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2021 cybersecurity predictions: Oh, where cybersecurity may go

Jonathan Meyers sees 2021 bringing cybersecurity challenges to the forefront, like more cyberattacks on local governments, BYOD security issues and AI and ML overhype.

It might be hard to believe, but 2020 is finally in the rearview mirror and 2021 is here. The past year has been a whirlwind of events for everyone, even for the cybersecurity industry, which is typically used to such a rapid state of change. As we see what 2021 brings and reflect on the challenges last year posed, it's important to acknowledge the lessons learned and the road ahead.

Although the future can be difficult to predict, there have been telling signs when it comes to certain cyber trends. Most notably, critical sectors like healthcare and government remain prime targets for cyber attackers, and the emphasis on IoT and BYOD security has only heightened in this new societal lifestyle. Not to mention the hype around artificial intelligence (AI) and machine learning (ML) and election security concerns, there's quite a bit we can expect from the industry in the next year.

Ready or not, here they come: Prime targets for cyber attackers

Although nearly every industry, ranging from state and local governments and universities to hospitals and financial services, have all fallen victim to attacks, it's been surprising that we haven't seen a greater number of successful attacks, especially against state and local governments and hospitals. Cyber attackers often cast an extremely wide net to increase their odds of a successful breach, so we'll continue to see more governments and hospitals either learn that they've already been compromised, or admit they were previously compromised sooner rather than later. These types of organizations are often short-staffed and lack security budgets, even before considering the economic impacts of COVID-19, and they don't have the proper resources to analyze historical data when implementing new security measures. Also, since state and local governments are currently in the transition process following the recent 2020 elections, security issues could very easily be left on the backburner by outgoing staff or even fall between the cracks for incoming members.

Ghosts of legislations past

The results of the 2020 presidential election will bring about significant changes to cybersecurity policy in 2021. Due to COVID-19 precautions, there are currently differing opinions on whether or not employees are able to safely return to their offices, or if remote work is needed for a longer period of time. Additionally, with a new FCC commissioner, net neutrality is likely to make a comeback in the news, and backdoor encryption is another hot topic a new administration will have to deal with. Regardless of the final decisions, organizations and security leaders must be educated on the current policies and understand their far-reaching security ramifications.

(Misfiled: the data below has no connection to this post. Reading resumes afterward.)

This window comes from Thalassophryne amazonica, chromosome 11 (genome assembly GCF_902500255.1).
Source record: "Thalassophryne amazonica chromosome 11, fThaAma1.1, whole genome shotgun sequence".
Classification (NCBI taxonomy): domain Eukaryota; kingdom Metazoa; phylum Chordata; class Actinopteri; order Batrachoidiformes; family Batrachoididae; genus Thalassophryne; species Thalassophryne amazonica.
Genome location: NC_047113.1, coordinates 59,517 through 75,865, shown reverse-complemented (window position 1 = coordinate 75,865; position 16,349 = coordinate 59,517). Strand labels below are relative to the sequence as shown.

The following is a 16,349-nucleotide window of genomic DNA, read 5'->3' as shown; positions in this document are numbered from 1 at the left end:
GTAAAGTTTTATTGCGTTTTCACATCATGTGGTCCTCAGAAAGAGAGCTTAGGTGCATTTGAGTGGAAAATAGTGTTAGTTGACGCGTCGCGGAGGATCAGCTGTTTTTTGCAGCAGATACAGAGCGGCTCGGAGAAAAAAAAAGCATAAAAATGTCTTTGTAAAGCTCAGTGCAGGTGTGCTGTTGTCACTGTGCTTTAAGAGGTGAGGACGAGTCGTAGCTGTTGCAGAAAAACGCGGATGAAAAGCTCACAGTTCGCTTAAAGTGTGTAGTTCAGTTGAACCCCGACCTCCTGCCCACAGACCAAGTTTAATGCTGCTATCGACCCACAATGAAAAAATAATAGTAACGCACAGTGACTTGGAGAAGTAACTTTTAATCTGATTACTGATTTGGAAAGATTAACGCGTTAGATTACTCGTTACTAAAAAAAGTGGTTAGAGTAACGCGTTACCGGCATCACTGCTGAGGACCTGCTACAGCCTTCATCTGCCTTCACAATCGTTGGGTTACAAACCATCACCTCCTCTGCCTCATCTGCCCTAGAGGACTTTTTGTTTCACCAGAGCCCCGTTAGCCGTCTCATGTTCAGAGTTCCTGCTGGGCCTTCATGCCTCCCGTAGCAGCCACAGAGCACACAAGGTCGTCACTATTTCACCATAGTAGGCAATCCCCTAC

No vaccine for IoT and BYOD devices

Many business leaders and decision-makers believe that the era of remote work will be forever, but that's unlikely to be the case, as many organizations are already starting to implement a tentative return-to-work plan. Not only should the physical health of employees be considered during these times, but the digital health of devices and networks must be given serious consideration. Employees' personal laptops and mobile devices have been connected to potentially compromised networks outside the typical layers of security provided by an employer. Frequent and in-depth scans and security due diligence will be a necessary requirement before these devices return to the network, as employees have never had to deal with these types of issues on such a large scale, or at all, before.

Jumping the gun: AI and ML

The hype around AI and ML is getting out of hand, especially as it relates to cybersecurity. Sure, they are potentially revolutionary technologies that could have either extremely beneficial or extremely disruptive implications, but the industry currently does not have a good enough understanding of AI and ML to be able to use them at the scale that's necessary to make them effective and useful (or harmful). More often than not, organizations use these terms for marketing purposes, especially considering the price associated with them is unrealistic for all but a very select few.

2021 and beyond

In short, there are no silver bullets for cybersecurity. Organizations need to carefully and continually evaluate everything in their security stack, ranging from the adoption of new and improved technology solutions to employee training services. Not only should business leaders focus on the right solutions for today and tomorrow, but they should always be looking ahead to the future, whether that means 2021 or even five or 10 years down the road. The constant state of change in our community has become customary, but by anticipating what the future has in store, we can be as prepared as possible to handle the threats and challenges that are bound to arise.

About the author
Jonathan Meyers is the head of IT and a principal infrastructure engineer at Cybrary. He is responsible for designing, maintaining and securing all corporate infrastructure, including the security enablement platform supporting over 200 companies and 2.5 million users worldwide. He previously worked as a senior DevOps and senior operations engineer at Forcepoint (formerly RedOwl Analytics) where he oversaw the operations and deployment of its hosted and on-premises UEBA e-surveillance product. Meyers holds an information technology degree from The U.S. Military Academy at West Point.

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